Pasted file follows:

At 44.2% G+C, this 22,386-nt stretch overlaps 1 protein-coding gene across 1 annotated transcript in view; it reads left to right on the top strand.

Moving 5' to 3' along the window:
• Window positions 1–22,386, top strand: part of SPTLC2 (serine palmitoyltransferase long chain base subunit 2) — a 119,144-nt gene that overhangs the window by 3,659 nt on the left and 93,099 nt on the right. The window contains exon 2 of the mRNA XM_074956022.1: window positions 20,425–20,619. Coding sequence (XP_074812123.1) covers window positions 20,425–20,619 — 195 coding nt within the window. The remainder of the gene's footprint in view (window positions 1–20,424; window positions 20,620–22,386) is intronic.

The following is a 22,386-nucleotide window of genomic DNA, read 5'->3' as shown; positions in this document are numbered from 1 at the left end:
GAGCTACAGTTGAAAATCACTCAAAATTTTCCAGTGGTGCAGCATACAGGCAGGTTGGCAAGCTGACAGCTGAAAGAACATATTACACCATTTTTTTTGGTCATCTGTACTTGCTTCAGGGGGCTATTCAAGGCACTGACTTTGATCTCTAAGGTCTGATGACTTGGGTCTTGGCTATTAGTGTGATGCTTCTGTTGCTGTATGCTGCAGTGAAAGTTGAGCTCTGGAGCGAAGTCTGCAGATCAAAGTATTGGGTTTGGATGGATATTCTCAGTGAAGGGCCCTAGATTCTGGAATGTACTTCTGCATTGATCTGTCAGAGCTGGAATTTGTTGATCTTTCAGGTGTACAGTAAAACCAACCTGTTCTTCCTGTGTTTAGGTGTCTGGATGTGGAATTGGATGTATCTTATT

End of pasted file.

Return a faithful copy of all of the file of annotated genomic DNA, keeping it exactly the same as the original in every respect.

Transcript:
At 44.2% G+C, this 22,386-nt stretch overlaps 1 protein-coding gene across 1 annotated transcript in view; it reads left to right on the top strand.

Moving 5' to 3' along the window:
• Window positions 1–22,386, top strand: part of SPTLC2 (serine palmitoyltransferase long chain base subunit 2) — a 119,144-nt gene that overhangs the window by 3,659 nt on the left and 93,099 nt on the right. The window contains exon 2 of the mRNA XM_074956022.1: window positions 20,425–20,619. Coding sequence (XP_074812123.1) covers window positions 20,425–20,619 — 195 coding nt within the window. The remainder of the gene's footprint in view (window positions 1–20,424; window positions 20,620–22,386) is intronic.

The following is a 22,386-nucleotide window of genomic DNA, read 5'->3' as shown; positions in this document are numbered from 1 at the left end:
GAGCTACAGTTGAAAATCACTCAAAATTTTCCAGTGGTGCAGCATACAGGCAGGTTGGCAAGCTGACAGCTGAAAGAACATATTACACCATTTTTTTTGGTCATCTGTACTTGCTTCAGGGGGCTATTCAAGGCACTGACTTTGATCTCTAAGGTCTGATGACTTGGGTCTTGGCTATTAGTGTGATGCTTCTGTTGCTGTATGCTGCAGTGAAAGTTGAGCTCTGGAGCGAAGTCTGCAGATCAAAGTATTGGGTTTGGATGGATATTCTCAGTGAAGGGCCCTAGATTCTGGAATGTACTTCTGCATTGATCTGTCAGAGCTGGAATTTGTTGATCTTTCAGGTGTACAGTAAAACCAACCTGTTCTTCCTGTGTTTAGGTGTCTGGATGTGGAATTGGATGTATCTTATT